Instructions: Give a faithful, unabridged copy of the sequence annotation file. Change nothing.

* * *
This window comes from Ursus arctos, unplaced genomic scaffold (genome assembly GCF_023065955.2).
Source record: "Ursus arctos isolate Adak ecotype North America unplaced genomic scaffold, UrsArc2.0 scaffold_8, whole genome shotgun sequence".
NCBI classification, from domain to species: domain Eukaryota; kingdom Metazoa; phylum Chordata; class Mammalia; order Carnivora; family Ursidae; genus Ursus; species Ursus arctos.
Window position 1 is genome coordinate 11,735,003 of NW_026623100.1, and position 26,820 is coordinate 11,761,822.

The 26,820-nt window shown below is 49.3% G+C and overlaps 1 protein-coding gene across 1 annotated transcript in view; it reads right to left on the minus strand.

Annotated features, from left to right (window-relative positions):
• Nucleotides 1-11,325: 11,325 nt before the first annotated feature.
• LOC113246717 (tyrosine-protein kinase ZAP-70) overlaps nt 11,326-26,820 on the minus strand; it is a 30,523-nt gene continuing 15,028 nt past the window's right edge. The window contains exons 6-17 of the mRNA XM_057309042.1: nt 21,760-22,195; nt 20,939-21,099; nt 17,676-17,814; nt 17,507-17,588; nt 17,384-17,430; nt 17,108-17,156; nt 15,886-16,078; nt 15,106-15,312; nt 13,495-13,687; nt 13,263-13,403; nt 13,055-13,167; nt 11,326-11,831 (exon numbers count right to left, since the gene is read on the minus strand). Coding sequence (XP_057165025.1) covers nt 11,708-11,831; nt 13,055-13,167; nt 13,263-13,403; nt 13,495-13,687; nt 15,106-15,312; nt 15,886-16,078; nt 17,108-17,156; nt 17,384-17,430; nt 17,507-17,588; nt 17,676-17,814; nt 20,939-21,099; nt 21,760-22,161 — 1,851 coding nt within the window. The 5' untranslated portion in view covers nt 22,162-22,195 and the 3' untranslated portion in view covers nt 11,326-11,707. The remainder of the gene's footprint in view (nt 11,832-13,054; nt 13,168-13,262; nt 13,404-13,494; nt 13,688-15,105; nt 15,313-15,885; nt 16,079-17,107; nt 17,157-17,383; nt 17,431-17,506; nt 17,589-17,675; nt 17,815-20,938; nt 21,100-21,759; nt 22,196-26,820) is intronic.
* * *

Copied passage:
This window comes from Ursus arctos, unplaced genomic scaffold (genome assembly GCF_023065955.2).
Source record: "Ursus arctos isolate Adak ecotype North America unplaced genomic scaffold, UrsArc2.0 scaffold_8, whole genome shotgun sequence".
NCBI classification, from domain to species: domain Eukaryota; kingdom Metazoa; phylum Chordata; class Mammalia; order Carnivora; family Ursidae; genus Ursus; species Ursus arctos.
Window position 1 is genome coordinate 11,735,003 of NW_026623100.1, and position 26,820 is coordinate 11,761,822.

The 26,820-nt window shown below is 49.3% G+C and overlaps 1 protein-coding gene across 1 annotated transcript in view; it reads right to left on the minus strand.

Annotated features, from left to right (window-relative positions):
• Nucleotides 1-11,325: 11,325 nt before the first annotated feature.
• LOC113246717 (tyrosine-protein kinase ZAP-70) overlaps nt 11,326-26,820 on the minus strand; it is a 30,523-nt gene continuing 15,028 nt past the window's right edge. The window contains exons 6-17 of the mRNA XM_057309042.1: nt 21,760-22,195; nt 20,939-21,099; nt 17,676-17,814; nt 17,507-17,588; nt 17,384-17,430; nt 17,108-17,156; nt 15,886-16,078; nt 15,106-15,312; nt 13,495-13,687; nt 13,263-13,403; nt 13,055-13,167; nt 11,326-11,831 (exon numbers count right to left, since the gene is read on the minus strand). Coding sequence (XP_057165025.1) covers nt 11,708-11,831; nt 13,055-13,167; nt 13,263-13,403; nt 13,495-13,687; nt 15,106-15,312; nt 15,886-16,078; nt 17,108-17,156; nt 17,384-17,430; nt 17,507-17,588; nt 17,676-17,814; nt 20,939-21,099; nt 21,760-22,161 — 1,851 coding nt within the window. The 5' untranslated portion in view covers nt 22,162-22,195 and the 3' untranslated portion in view covers nt 11,326-11,707. The remainder of the gene's footprint in view (nt 11,832-13,054; nt 13,168-13,262; nt 13,404-13,494; nt 13,688-15,105; nt 15,313-15,885; nt 16,079-17,107; nt 17,157-17,383; nt 17,431-17,506; nt 17,589-17,675; nt 17,815-20,938; nt 21,100-21,759; nt 22,196-26,820) is intronic.